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Wholesale/transport services

Level 3: 'Size Matters' Isn't Enough

There was a time when you could say of Level 3 Communications Inc. (NYSE: LVLT) that it never met a network acquisition it didn't like the look of.

Deal after deal, big, small and in-between, the fiber-rich and IP-infused Level 3 just kept buying other companies and other networks, with its whole corporate strategy seemingly based on another simple maxim: You can never be too big, or have too much bandwidth.

The company was the poster boy for an entire industry's preoccupation with size. Its attempts to win the "mine is bigger than yours" game proved habitual, with its frequent acquisitions making it look like it was always in the network-building business, rather than the business of selling capacity and services.

Level 3's big ol' network
Level 3's big ol' network

The price that Level 3 investors have paid for much of that 15-year acquisition binge is ongoing quarterly losses and broken promises that the buying spree and network-building boom would stop someday. The man they had to thank for all that was James Crowe, company co-founder and chief executive for Level 3's entire corporate life until this year. (See Level 3 CEO Sets His Exit).

Even now, Level 3 continues to have financial problems that acquisitions and bandwidth band-aids won't fix. The company once again posted a quarterly loss for the second quarter of 2013, this time amounting to $24 million. That loss was much narrowed from the previous quarter, when it was about $78 million, and from the second quarter of 2012, when it was $62 million. Quarterly revenues remain flat, just shy of $1.6 billion.

But we have seen this movie before, and it often ends with Level 3 adding to its debt, losses and integration agenda by buying another network operator. (See Level 3 Surges on Positive Outlook).

That movie will end differently this time only if Level 3's new management understands that playing the size game won't work anymore. The network is table stakes, but what you compete on is services, price and customer experience. Other comments and indicators from the second-quarter earnings call suggest the new management is beginning to understand that. For example, Level 3's enterprise business is growing and the company even hinted that it doesn't yet need the 100G circuits the rest of the industry is so eager to deploy. New CEO Jeff Storey even said M&A is no longer a priority for Level 3. (I had to have a short lie down after that announcement...)

That sort of restraint isn't common for a company that has spent 15 years trying, without success, to turn size into profit.

Level 3 still has to prove that it has turned over a new strategic leaf, though: If it has really changed its ways, when next faced with a potential acquisition it will say "no deal."

— Dan O'Shea, Managing Editor, Light Reading

Telco 9/6/2013 | 7:15:03 AM
Re: Following up with Level 3 It is critical for Level 3 to continue to add to it's network size, perhaps as much as another 40 more years.  The key is the build needs to focus on retail applications and retail loops.  The reality was the 2nd major network for Mr. Crowe who was one of about 5 major investors in fiber networks completely competitive to the transmission networks of incumbents.  Level 3 was one of about 5 companies to take the pain of making resale a last option to win business, in hopes that it's continued effort to build a network will actually be on-net for most of it's customer base.  Level 3 almost sunk itself with a major wholesale agreement with the cable consortium and then winning Internet 2 and three major Content Delivery Networks.  Wholesale traffic is not what Level 3 needs now.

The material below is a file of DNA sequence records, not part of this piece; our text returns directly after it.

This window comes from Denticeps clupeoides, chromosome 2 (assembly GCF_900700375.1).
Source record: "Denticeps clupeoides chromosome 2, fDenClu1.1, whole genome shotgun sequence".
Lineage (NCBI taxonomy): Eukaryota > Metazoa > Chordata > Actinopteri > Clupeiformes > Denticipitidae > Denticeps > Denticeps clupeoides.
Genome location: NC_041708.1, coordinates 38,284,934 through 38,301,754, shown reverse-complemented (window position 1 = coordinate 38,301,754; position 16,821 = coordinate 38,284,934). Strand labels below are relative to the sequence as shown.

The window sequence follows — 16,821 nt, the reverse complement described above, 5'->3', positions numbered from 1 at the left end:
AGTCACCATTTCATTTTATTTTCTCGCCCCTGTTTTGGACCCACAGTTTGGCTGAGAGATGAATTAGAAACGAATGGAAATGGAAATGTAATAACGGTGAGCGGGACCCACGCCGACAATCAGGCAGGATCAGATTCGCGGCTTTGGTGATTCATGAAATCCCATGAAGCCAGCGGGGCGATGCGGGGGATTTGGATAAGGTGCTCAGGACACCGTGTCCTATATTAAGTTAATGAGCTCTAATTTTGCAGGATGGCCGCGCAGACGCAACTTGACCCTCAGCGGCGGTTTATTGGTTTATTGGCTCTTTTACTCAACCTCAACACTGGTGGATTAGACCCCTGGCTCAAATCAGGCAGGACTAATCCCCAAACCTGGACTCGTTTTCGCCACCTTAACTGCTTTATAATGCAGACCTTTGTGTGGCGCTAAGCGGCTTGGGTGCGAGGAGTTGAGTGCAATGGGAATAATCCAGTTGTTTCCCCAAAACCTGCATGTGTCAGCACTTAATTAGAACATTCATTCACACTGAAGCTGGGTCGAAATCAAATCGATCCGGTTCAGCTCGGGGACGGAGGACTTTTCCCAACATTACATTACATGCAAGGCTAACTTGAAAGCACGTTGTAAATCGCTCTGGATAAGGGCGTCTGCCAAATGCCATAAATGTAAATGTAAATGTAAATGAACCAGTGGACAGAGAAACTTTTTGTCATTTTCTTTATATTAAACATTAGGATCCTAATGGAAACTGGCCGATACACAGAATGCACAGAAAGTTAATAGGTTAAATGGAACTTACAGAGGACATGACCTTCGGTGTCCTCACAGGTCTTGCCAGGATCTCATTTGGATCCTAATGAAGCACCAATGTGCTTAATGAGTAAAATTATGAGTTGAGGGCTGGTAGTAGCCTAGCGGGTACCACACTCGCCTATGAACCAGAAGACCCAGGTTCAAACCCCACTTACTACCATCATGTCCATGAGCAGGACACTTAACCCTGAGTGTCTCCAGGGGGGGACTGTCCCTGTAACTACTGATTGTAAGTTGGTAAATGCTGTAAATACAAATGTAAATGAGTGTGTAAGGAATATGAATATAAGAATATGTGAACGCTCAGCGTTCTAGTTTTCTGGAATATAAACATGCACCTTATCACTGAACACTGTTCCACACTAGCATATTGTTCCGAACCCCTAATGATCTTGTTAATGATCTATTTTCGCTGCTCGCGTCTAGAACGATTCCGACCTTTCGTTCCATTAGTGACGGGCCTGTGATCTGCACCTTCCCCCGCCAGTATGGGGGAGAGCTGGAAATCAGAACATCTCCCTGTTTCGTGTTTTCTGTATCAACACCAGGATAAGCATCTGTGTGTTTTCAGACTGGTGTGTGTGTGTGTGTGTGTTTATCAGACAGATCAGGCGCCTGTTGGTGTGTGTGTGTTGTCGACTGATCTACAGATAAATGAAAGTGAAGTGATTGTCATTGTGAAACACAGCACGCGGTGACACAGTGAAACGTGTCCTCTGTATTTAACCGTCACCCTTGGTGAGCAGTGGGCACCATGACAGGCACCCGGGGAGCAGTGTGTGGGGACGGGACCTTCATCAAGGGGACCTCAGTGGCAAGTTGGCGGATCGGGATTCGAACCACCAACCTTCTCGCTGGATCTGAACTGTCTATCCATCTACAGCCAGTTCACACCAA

Level 3 now needs retail applications and retail loops.  Level 3 must build these out because soon, frankly resale will not be an option soon.  Adding retail will improve margins.  I am quite concerned finding retail will be achievable with copper-over-ethernet and cable metro ethernet land grabs going on between telco and cableco tier one vendors.  If retail with healthy margins is not achievable, the debt from builds with wholesale margins will again force a restructuring.  Like Amazon, this infrastructure build is a 30 year proposition, not a 3 year to liquidity play for investors.
DOShea 8/28/2013 | 4:31:29 PM
Following up with Level 3 Level 3's response to this blog was to offer me an interview in mid-September with CTO Jack Waters, so expect to see a follow-up story or blog on this topic in a few weeks.
Carol Wilson 8/16/2013 | 9:14:37 AM
But will size eventually matter? Level 3 at one point had an innovative approach to providing access to its long-haul fiber network for mobile backhaul - I wonder if that is still in play? Its networks traverse parts of the U.S. where backhaul bandwidth will be in demand as LTE networks are (finally?) built in the hinterlands. It will be interesting to see if a fiber-rich network counts for anything by then. 

 
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